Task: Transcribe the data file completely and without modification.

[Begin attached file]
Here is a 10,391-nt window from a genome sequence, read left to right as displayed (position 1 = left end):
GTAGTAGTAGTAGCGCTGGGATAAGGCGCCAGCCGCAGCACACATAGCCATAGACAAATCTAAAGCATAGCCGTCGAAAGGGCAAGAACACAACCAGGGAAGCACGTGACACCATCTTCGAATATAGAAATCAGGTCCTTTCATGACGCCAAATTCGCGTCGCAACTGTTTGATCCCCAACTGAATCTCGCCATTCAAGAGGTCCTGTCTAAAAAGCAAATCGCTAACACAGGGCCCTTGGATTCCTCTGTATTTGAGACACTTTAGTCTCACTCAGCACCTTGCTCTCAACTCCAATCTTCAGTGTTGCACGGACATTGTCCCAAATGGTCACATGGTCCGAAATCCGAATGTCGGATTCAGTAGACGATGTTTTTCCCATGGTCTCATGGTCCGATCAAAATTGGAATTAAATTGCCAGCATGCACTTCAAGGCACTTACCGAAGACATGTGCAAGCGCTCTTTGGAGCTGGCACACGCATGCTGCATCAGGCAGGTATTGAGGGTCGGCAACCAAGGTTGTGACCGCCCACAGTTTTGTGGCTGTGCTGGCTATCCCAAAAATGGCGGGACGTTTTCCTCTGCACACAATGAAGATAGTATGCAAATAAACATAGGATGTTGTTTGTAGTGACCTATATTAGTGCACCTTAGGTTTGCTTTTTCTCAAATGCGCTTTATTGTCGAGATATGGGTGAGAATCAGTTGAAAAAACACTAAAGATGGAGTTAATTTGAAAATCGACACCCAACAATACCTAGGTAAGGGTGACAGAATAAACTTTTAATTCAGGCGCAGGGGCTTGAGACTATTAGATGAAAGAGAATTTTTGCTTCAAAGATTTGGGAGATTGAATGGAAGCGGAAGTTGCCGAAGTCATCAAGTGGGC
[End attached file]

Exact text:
Here is a 10,391-nt window from a genome sequence, read left to right as displayed (position 1 = left end):
GTAGTAGTAGTAGCGCTGGGATAAGGCGCCAGCCGCAGCACACATAGCCATAGACAAATCTAAAGCATAGCCGTCGAAAGGGCAAGAACACAACCAGGGAAGCACGTGACACCATCTTCGAATATAGAAATCAGGTCCTTTCATGACGCCAAATTCGCGTCGCAACTGTTTGATCCCCAACTGAATCTCGCCATTCAAGAGGTCCTGTCTAAAAAGCAAATCGCTAACACAGGGCCCTTGGATTCCTCTGTATTTGAGACACTTTAGTCTCACTCAGCACCTTGCTCTCAACTCCAATCTTCAGTGTTGCACGGACATTGTCCCAAATGGTCACATGGTCCGAAATCCGAATGTCGGATTCAGTAGACGATGTTTTTCCCATGGTCTCATGGTCCGATCAAAATTGGAATTAAATTGCCAGCATGCACTTCAAGGCACTTACCGAAGACATGTGCAAGCGCTCTTTGGAGCTGGCACACGCATGCTGCATCAGGCAGGTATTGAGGGTCGGCAACCAAGGTTGTGACCGCCCACAGTTTTGTGGCTGTGCTGGCTATCCCAAAAATGGCGGGACGTTTTCCTCTGCACACAATGAAGATAGTATGCAAATAAACATAGGATGTTGTTTGTAGTGACCTATATTAGTGCACCTTAGGTTTGCTTTTTCTCAAATGCGCTTTATTGTCGAGATATGGGTGAGAATCAGTTGAAAAAACACTAAAGATGGAGTTAATTTGAAAATCGACACCCAACAATACCTAGGTAAGGGTGACAGAATAAACTTTTAATTCAGGCGCAGGGGCTTGAGACTATTAGATGAAAGAGAATTTTTGCTTCAAAGATTTGGGAGATTGAATGGAAGCGGAAGTTGCCGAAGTCATCAAGTGGGC